The result is that the nearly every vape business currently in operation must go through the PMTA process, which can take years as well as hundreds of thousands of dollars in application and legal fees, all with the knowledge that there is no guarantee that the agency will approve any of the application.
To add to the onerous application process is the common knowledge that the FDA has very few resources to handle the influx of vape applications that are expected to flood the agency prior to the August 2018 deadline. The agency, which has yet to be fully stuffed, is in no position to undertake the PMTA process that will be needed, especially as each application must be declined or approved in 180 days; the applications are for individual products at each nicotine flavor and each flavor.
It is also important to understand that the PMTAs were specifically designed to address tobacco products, including public health concerns, the effects of second-hand smoke, carcinogens, and more. The applications are not meant for vape products, which differ from tobacco products in a multitude of ways, including the absence of smoke and most carcinogens. The application process also does not address the idea that vaping could be seen as a smoking cessation method; because vaping can utilize nicotine within its delivery system, as well as mimics the same behaviors smokers are already used to, it is thought that it could be a strong contender for the most effective method for quitting smoking.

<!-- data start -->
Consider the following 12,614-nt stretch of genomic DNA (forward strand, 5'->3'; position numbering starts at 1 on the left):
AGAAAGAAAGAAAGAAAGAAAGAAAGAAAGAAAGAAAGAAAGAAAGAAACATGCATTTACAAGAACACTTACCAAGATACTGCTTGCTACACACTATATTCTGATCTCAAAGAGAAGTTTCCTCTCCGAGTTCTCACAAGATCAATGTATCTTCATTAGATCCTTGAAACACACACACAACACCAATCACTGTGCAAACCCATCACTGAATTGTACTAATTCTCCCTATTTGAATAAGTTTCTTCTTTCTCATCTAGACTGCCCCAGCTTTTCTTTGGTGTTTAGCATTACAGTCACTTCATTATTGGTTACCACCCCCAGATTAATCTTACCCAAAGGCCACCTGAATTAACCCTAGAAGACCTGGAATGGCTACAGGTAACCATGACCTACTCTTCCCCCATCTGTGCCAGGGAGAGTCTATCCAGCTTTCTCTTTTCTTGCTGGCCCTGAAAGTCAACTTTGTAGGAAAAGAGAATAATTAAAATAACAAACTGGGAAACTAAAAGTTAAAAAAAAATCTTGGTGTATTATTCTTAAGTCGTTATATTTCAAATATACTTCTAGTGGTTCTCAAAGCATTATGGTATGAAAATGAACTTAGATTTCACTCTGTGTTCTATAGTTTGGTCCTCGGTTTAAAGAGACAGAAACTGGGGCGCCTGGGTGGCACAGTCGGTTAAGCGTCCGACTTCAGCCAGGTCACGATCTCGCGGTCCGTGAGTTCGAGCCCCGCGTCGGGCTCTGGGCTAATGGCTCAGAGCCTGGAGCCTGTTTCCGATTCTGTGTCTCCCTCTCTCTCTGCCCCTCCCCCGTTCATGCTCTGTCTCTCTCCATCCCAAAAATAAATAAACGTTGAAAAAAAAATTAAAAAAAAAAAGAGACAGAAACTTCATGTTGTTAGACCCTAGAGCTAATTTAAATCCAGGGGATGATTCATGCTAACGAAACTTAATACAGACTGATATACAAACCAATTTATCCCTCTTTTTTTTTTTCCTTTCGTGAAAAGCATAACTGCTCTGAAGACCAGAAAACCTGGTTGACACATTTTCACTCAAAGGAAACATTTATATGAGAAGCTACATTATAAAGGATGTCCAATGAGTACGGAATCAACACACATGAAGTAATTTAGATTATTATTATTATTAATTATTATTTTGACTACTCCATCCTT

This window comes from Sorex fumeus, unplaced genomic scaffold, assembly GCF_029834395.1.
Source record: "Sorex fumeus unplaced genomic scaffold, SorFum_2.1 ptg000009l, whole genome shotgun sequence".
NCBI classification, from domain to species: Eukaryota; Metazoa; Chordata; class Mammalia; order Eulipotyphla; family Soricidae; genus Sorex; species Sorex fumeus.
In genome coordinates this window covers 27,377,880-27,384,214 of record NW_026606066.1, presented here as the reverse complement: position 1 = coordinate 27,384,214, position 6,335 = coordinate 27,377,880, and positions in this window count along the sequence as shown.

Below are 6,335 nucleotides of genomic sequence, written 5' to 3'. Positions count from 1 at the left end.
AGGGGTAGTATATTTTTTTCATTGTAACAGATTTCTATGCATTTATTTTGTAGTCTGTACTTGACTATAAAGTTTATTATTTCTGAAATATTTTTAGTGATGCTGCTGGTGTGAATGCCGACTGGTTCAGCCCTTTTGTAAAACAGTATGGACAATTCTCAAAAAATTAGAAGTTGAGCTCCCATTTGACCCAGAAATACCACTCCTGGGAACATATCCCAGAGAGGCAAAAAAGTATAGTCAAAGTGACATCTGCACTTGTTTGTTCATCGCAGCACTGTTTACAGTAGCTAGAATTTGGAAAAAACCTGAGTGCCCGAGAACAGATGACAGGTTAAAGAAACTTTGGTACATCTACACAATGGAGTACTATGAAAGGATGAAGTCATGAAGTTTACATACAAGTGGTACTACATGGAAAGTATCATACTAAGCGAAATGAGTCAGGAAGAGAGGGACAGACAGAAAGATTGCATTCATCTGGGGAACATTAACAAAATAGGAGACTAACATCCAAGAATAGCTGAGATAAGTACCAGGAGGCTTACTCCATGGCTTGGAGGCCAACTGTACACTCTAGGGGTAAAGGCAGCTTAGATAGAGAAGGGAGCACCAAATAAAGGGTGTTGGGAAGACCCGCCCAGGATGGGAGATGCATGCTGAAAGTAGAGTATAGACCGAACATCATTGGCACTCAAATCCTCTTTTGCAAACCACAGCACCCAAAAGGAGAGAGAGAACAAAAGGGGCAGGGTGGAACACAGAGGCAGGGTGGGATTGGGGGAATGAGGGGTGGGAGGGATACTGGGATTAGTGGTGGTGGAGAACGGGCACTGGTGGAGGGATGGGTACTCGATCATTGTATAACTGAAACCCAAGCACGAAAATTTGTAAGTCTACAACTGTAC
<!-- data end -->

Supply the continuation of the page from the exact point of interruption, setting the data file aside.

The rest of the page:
However, the FDA has final approval over the vape products that stay on the market; the agency could very well decide not to approve any products for the market, thus eradicating vaping from existence in America.
If the FDA continues with the PMTAs, it will fly directly in the face of science. Nearly all of the research and studies done on vaping shows that the products are less dangerous than traditional tobacco products; a study done in England showed that vaping is 95 percent safer than smoking. This is an issue that many Democrats, particularly in Congress, would like to forget.
Nita Lowey, a Democrat from New York, is a ranking member on the House Appropriations Committee, declared at the hearing that vaping is addictive and a “gateway for teenagers to use tobacco,” a statement that has been disproven again and again by studies.